Finally, a few disclaimers: 1) These are not ranked lists; 2) These are not meant to be definitive lists… I haven’t run every hill in the Bay Area (yet), so I’d expect there are plenty of worthwhile lung-busters out there still to be ascended; and 3) I’ve tried to make these functional lists for everyday training purposes, not a “who’s who” of the ass-kickingest hills in the Bay Area.  Accordingly, I’ve emphasized the “runnable” aspect, meaning I’ve reached the point where I can maintain a jogging pace (however slow) on each of these hills without having to walk.  For me that’s the challenge and the real purpose of hill training, to balance that fine physical and psychological line between “Should I keep running?” and “Should I start walking?”  With that in mind, I’ve omitted inclines composed primarily of stairs (sorry Dipsea, though I do appreciate your quirkiness), as well as ridiculously steep ascents on which only a mountain goat or the running 1% could maintain a jogging pace.

I’ll limit this blog post to the roads, and reserve my next post for the trails:

ROADS (in no particular order):

1.  Marin Avenue in Berkeley, from the Marin Circle Fountain to Creston Road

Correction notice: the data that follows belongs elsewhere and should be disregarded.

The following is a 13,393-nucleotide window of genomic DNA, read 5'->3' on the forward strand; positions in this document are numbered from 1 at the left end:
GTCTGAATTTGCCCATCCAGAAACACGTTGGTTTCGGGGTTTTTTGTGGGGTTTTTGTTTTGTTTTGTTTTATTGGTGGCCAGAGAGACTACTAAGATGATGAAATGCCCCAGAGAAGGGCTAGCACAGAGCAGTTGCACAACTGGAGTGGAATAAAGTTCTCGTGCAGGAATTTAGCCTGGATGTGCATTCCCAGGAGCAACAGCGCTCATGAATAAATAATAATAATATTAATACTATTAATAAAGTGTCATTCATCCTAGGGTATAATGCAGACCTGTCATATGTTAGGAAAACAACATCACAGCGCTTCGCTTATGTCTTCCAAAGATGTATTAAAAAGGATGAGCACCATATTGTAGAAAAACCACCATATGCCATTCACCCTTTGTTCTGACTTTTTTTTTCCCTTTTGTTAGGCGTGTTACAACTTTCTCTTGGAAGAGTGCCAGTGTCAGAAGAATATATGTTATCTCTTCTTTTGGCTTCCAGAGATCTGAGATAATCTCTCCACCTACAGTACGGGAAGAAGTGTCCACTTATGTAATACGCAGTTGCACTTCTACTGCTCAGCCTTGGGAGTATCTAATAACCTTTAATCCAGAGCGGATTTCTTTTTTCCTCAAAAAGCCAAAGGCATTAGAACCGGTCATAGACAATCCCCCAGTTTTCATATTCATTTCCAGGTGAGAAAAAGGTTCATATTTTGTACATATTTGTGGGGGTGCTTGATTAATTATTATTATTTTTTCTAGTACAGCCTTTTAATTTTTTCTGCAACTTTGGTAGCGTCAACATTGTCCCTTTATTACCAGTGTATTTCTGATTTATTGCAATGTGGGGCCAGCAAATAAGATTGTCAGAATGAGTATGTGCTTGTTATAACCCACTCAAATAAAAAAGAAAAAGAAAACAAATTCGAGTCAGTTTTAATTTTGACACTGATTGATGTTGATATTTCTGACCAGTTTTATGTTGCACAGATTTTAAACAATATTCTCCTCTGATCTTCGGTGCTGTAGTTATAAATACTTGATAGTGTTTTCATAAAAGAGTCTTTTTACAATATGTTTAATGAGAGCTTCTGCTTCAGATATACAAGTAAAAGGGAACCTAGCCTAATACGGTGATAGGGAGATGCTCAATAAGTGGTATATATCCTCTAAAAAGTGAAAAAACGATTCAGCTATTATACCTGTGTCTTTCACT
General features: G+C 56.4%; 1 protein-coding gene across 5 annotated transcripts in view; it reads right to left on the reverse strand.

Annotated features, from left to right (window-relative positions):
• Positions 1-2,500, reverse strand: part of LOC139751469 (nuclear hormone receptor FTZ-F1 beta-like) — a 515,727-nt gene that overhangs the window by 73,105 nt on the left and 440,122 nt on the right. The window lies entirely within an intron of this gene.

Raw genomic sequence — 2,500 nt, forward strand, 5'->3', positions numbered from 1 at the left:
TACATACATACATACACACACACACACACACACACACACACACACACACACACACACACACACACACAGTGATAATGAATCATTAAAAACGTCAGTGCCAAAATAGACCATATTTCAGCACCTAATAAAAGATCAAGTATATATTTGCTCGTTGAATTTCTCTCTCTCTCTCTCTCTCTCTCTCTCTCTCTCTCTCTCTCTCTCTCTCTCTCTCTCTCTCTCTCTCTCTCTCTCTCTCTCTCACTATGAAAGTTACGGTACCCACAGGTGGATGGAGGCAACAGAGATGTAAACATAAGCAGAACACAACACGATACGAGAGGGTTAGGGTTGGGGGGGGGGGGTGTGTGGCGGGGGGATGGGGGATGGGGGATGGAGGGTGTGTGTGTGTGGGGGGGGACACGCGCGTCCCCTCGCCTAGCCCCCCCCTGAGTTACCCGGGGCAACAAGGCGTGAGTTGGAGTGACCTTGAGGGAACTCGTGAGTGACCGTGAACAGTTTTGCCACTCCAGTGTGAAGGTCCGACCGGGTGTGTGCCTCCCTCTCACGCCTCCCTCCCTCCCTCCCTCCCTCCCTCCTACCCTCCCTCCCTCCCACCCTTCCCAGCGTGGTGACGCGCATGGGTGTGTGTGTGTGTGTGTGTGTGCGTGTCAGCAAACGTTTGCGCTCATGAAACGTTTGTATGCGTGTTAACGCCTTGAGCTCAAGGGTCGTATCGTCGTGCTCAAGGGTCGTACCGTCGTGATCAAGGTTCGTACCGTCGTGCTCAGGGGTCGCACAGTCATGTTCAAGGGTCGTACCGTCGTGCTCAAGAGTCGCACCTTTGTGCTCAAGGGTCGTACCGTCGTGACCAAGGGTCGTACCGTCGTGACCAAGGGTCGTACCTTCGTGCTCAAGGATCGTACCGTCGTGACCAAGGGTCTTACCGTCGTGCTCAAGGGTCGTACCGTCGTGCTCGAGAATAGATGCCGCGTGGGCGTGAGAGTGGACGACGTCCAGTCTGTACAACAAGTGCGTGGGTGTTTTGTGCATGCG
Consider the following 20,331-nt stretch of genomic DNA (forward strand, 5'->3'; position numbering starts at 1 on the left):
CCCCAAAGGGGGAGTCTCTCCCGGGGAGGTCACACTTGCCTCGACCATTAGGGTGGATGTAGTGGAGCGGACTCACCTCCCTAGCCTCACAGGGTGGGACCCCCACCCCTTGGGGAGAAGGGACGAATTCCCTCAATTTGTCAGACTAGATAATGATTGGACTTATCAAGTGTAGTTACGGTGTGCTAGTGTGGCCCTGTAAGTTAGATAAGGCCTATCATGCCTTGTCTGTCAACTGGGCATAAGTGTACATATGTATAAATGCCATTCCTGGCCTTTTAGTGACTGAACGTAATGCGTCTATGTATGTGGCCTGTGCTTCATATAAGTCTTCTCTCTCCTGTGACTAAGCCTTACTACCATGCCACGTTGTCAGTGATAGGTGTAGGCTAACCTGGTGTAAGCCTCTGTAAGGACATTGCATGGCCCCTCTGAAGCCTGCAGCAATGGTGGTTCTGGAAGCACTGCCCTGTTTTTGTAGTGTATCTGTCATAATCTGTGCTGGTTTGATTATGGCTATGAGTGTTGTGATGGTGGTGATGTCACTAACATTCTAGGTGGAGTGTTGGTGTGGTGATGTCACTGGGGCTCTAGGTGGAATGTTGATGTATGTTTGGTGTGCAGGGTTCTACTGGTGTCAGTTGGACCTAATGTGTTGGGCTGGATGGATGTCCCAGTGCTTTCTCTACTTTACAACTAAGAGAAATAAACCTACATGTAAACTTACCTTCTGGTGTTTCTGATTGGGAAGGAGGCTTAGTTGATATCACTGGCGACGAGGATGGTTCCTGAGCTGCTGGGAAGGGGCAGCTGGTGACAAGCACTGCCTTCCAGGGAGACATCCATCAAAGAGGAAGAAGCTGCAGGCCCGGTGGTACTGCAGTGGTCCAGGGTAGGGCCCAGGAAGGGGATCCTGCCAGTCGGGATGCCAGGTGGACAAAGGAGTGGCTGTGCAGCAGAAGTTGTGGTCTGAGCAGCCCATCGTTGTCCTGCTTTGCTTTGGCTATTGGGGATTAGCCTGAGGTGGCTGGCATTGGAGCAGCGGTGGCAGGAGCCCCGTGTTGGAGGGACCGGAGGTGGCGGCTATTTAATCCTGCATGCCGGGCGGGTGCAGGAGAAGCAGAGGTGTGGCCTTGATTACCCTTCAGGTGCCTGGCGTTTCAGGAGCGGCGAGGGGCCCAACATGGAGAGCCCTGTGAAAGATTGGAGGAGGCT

(total ascent 700ft over 0.8 miles)

For me, Marin is the queen mother of urban asphalt.  It’s a gut-check series of 11 neighborhood blocks of varying steepness, the most wicked of which approaches a 30% grade.  The first block – one of the lengthiest – offers a fairly gradual ascent that affords you the time to either catch that elusive second wind or reach the realization that you’re just not going to.  After three shorter blocks that threaten to lull you into a false sense of “This ain’t so bad,” the 5th block wrenches upward to Spruce Street.  And that’s where the real fun begins… after Spruce, with your legs and lungs now starting to ache in protest, it’s six more blocks to the top, five if you’re content to stop at Grizzly Peak.  Particularly severe are blocks eight through ten, starting at Euclid Avenue and ending at Grizzly Peak… this is the most severely masochistic, eyes-on-your-shoetops-and-just-keep-those-legs-churning stretch of the journey.  Mentally I like to break the longest block, between the appropriately named Keeler Avenue and Grizzly Peak, into thirds so I can gauge my progress and know when to make my final, graceful-as-a-drugged-water-buffalo charge up to Grizzly Peak.  The final jaunt upward to Creston is pretty much icing on the cake, and if I’m feeling particularly pulmonary I’ll even continue past Creston to the parking lot of the Pacific Lutheran Theological Seminary, where Marin officially goes to die.